Commodification and the performative sign in the eucharistic ethics of Luther and Calvin

Research output: Contribution to journalArticle

Abstract

This article calls attention to the need for an ethics of representation. The practical power of signs, symbols and images is obvious all around us. It is pre-eminent in the economy, which has undergone a process of financialization to the extent that it is now dominated by the performative financial signs known as 'derivatives.' In early modern Europe, at the dawn of capitalism, people engaged in an extended debate about the ethics of performative representation. That discussion focused on the Eucharist, but this article demonstrates that it was also concerned with the psychological effects of commodification. Such controversies should be interpreted in the light of the twenty-first century economy, in order to elaborate a moral response to the autonomous practical power of representation. This article considers the Eucharistic theories of Luther, Zwingli and Calvin as an initial, partial attempt to develop an ethics of representation for the twenty-first century.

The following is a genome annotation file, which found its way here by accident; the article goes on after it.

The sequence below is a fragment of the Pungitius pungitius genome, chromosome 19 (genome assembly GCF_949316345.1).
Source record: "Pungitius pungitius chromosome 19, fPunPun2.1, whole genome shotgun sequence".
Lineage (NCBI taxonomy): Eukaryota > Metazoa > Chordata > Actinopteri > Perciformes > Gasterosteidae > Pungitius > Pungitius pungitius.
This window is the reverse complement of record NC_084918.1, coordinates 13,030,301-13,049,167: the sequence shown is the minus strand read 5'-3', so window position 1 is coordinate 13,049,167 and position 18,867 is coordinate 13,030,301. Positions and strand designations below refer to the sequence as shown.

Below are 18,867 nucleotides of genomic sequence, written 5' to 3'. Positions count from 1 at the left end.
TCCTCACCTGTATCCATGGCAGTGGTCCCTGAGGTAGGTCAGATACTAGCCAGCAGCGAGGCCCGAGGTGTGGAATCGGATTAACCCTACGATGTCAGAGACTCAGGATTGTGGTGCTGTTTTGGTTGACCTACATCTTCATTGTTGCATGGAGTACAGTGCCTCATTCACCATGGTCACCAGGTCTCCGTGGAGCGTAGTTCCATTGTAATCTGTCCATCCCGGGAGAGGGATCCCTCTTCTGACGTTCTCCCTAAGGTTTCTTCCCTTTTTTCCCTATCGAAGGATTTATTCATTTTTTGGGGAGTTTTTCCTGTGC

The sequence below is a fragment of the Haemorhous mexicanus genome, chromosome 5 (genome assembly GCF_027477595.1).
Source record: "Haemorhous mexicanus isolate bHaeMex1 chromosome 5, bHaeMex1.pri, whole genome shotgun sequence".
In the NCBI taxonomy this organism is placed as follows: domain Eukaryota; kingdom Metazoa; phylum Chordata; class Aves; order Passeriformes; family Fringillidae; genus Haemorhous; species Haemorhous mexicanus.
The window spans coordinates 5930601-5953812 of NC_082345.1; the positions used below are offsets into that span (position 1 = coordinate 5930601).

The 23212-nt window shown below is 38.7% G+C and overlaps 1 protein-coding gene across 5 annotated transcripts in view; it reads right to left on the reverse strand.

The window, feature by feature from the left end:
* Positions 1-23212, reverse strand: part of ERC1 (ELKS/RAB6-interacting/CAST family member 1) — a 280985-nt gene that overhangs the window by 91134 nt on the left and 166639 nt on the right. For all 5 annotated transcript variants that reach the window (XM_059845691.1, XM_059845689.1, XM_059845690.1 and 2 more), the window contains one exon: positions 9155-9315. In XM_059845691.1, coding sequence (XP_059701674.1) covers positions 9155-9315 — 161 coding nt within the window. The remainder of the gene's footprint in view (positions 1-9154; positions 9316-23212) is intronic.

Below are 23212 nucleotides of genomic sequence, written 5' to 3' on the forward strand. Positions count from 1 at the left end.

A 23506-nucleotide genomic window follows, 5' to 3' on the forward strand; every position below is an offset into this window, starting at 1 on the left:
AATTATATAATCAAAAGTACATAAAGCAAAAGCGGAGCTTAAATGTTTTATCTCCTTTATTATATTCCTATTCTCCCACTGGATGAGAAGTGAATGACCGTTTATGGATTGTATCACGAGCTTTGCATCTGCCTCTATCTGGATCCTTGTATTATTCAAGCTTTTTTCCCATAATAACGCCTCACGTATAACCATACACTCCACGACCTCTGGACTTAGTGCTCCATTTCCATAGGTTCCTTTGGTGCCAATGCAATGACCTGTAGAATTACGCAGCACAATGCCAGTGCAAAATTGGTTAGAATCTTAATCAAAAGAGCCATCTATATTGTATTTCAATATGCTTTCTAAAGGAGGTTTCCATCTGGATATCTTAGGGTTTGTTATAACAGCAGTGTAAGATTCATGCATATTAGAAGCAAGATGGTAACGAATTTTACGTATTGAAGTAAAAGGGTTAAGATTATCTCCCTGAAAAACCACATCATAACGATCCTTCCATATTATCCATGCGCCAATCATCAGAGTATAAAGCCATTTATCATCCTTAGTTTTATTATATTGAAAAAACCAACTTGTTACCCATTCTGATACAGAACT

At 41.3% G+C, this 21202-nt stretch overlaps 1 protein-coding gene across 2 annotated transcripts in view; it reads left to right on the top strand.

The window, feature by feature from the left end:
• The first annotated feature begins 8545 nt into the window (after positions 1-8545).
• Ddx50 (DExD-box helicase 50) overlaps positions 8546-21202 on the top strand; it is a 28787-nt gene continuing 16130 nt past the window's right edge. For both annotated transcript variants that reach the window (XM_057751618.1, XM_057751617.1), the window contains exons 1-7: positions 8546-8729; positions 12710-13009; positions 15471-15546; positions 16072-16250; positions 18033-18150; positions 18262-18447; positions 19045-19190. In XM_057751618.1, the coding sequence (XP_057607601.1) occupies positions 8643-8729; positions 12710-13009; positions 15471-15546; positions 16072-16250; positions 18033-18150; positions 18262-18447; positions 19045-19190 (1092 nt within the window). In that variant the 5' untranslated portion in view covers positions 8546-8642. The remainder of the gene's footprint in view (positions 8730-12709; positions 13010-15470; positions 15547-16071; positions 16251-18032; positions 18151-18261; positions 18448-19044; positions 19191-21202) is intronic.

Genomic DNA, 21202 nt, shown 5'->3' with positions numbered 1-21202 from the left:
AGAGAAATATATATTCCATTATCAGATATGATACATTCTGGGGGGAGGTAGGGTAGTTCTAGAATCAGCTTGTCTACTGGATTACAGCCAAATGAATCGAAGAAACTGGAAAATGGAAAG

Original languageEnglish (US)
Pages (from-to)290-305
Number of pages16
JournalLiterature and Theology
Volume32
Issue number3
DOIs
StatePublished - Jan 1 2018

Fingerprint

Commodification
Economy
Capitalism
Symbol
Ulrich Zwingli
Eucharist
Financialization
Psychological Effects
Early Modern Europe
Derivatives

Keywords

  • Commodity
  • Economics
  • Eucharist
  • Fetishism
  • Sacraments
  • Semiotics

ASJC Scopus subject areas

  • Religious studies
  • Literature and Literary Theory

Cite this

Commodification and the performative sign in the eucharistic ethics of Luther and Calvin. / Hawkes, David.

In: Literature and Theology, Vol. 32, No. 3, 01.01.2018, p. 290-305.

Research output: Contribution to journalArticle

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